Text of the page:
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  • PattonASM2016

    Rights statement: This is the peer reviewed version of the following article: Patton, K. A., Ware, R., McPherson, L., Emerson, E. and Lennox, N. (2018), Parent-Related Stress of Male and Female Carers of Adolescents with Intellectual Disabilities and Carers of Children within the General Population: A Cross-Sectional Comparison. J Appl Res Intellect Disabil, 31: 51–61. doi:10.1111/jar.12292 which has been published in final form at http://onlinelibrary.wiley.com/doi/10.1111/jar.12292/abstract This article may be used for non-commercial purposes in accordance With Wiley Terms and Conditions for self-archiving.

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Parent-related stress of male and female carers of adolescents with intellectual disabilities and carers of children within the general population: a cross-sectional comparison

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<mark>Journal publication date</mark>01/2018
<mark>Journal</mark>Journal of Applied Research in Intellectual Disabilities
Issue number1
Volume31
Number of pages11
Pages (from-to)51-61
StatePublished
Early online date4/10/16
Original languageEnglish

Abstract

Background
Carers of children with intellectual disability show high rates of parent-related stress and are at an increased risk for deleterious physical and mental health.

Materials and Methods
This study investigated the relationship between demographic and social characteristics and parenting stress, within two different cross-sectional samples of carers: those who care for an adolescent with an intellectual disability and carers from a population based sample. Participants were 1152 carers from the Household Income and Labour Dynamics in Australia study and 284 carers of adolescents with intellectual disabilities from the Ask study.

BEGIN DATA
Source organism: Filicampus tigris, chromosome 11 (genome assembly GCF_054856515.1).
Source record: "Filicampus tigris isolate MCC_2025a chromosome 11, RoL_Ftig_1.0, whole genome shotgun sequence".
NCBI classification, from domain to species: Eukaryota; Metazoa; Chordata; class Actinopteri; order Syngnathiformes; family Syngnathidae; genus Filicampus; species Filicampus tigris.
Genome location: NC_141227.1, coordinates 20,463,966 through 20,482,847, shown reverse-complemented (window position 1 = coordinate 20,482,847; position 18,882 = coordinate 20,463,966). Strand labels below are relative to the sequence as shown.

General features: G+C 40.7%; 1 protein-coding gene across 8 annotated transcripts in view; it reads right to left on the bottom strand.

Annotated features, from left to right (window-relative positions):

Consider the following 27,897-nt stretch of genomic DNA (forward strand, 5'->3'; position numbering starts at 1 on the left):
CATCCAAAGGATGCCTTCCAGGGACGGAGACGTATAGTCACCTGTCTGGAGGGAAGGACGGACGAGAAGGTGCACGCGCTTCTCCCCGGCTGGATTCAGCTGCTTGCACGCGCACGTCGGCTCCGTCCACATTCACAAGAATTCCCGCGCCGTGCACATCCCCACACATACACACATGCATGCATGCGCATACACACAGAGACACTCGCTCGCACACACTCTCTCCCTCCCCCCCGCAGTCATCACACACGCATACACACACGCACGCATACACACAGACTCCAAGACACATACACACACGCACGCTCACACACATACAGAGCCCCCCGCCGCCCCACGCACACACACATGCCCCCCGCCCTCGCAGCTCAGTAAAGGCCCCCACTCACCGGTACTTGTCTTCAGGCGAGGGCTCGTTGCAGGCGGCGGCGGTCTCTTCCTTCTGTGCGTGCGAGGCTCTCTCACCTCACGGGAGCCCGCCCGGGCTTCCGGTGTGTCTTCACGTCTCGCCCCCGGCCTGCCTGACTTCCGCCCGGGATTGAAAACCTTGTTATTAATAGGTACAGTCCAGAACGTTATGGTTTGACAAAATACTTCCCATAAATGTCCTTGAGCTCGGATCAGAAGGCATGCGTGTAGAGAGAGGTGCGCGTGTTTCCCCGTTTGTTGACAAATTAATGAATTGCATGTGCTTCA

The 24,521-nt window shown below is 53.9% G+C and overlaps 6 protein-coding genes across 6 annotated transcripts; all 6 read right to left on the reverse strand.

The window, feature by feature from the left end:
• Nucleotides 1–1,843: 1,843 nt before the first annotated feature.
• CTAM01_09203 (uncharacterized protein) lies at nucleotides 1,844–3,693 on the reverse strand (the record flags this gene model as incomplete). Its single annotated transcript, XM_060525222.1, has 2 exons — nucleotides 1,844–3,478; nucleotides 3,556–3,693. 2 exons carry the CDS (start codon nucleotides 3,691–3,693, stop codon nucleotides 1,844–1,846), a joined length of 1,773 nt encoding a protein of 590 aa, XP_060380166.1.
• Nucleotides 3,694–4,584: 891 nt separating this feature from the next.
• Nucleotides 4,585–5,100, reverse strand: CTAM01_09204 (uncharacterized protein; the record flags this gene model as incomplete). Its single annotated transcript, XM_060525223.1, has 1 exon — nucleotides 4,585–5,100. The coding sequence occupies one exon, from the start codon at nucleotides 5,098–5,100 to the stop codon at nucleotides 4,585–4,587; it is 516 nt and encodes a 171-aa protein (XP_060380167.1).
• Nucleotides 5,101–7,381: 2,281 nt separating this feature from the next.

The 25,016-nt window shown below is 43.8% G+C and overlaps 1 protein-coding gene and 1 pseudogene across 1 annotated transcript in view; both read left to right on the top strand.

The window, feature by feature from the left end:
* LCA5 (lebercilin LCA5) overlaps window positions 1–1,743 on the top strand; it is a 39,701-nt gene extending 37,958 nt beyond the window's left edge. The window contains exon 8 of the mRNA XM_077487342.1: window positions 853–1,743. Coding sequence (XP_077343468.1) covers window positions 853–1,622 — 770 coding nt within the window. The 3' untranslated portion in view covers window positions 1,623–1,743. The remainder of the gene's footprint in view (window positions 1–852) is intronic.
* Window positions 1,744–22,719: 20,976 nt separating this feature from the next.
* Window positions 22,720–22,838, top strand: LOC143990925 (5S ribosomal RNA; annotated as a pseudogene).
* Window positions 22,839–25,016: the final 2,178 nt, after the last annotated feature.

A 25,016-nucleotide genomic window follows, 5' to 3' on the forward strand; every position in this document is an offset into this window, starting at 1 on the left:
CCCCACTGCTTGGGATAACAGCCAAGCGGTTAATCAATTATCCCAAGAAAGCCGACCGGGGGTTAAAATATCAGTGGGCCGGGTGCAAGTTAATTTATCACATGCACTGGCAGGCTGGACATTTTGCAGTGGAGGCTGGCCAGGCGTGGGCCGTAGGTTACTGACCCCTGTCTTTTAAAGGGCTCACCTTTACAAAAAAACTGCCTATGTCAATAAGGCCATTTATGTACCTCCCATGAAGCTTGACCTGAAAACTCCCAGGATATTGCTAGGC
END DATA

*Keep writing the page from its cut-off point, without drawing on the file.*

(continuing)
Results and Conclusions
The results supported previous research suggesting carers of children with intellectual disabilities experience high parent-related stress. The results also support the buffer model of social support, as high social support was related to lower parent related stress. Self-rated prosperity, financial pressure and relationship status were also related to lower levels of parent-related stress.

Bibliographic note

This is the peer reviewed version of the following article: Patton, K. A., Ware, R., McPherson, L., Emerson, E. and Lennox, N. (2018), Parent-Related Stress of Male and Female Carers of Adolescents with Intellectual Disabilities and Carers of Children within the General Population: A Cross-Sectional Comparison. J Appl Res Intellect Disabil, 31: 51–61. doi:10.1111/jar.12292 which has been published in final form at http://onlinelibrary.wiley.com/doi/10.1111/jar.12292/abstract This article may be used for non-commercial purposes in accordance With Wiley Terms and Conditions for self-archiving.